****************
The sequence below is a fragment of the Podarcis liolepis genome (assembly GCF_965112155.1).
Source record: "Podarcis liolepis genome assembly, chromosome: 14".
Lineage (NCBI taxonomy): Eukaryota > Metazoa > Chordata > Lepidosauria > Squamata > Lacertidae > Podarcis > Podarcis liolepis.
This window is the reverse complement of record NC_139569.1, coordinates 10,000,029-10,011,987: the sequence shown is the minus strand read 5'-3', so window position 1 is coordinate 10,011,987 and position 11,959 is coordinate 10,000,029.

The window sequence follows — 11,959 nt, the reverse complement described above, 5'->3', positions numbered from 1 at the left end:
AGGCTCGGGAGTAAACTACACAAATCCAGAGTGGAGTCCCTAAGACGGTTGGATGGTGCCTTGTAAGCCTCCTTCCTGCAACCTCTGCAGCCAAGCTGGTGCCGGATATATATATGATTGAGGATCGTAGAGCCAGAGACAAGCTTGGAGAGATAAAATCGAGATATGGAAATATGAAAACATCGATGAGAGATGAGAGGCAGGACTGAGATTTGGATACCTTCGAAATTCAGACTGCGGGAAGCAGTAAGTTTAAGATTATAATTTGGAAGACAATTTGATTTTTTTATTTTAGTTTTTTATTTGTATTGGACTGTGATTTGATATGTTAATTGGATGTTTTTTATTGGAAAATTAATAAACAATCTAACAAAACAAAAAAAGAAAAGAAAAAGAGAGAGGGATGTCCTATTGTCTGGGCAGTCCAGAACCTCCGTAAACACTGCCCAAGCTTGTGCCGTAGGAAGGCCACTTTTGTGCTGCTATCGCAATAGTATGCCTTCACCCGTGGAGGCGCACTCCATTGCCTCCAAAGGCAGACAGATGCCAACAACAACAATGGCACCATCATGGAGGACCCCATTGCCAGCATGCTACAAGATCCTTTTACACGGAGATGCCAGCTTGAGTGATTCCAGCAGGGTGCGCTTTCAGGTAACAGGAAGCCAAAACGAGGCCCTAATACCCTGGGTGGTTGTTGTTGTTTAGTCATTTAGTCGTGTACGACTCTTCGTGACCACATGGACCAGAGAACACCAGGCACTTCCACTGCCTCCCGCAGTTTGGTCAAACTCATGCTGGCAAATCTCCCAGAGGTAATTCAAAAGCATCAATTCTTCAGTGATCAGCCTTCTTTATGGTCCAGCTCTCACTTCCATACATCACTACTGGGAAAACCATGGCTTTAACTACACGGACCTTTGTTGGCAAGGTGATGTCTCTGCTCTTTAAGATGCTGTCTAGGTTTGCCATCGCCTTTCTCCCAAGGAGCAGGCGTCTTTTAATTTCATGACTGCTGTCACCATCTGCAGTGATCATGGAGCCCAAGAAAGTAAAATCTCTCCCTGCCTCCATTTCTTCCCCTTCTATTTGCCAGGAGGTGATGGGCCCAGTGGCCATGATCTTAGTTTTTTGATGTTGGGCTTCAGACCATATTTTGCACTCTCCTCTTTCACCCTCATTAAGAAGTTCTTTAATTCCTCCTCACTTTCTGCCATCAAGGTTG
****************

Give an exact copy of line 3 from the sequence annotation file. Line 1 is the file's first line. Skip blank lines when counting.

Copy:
Lineage (NCBI taxonomy): Eukaryota > Metazoa > Chordata > Lepidosauria > Squamata > Lacertidae > Podarcis > Podarcis liolepis.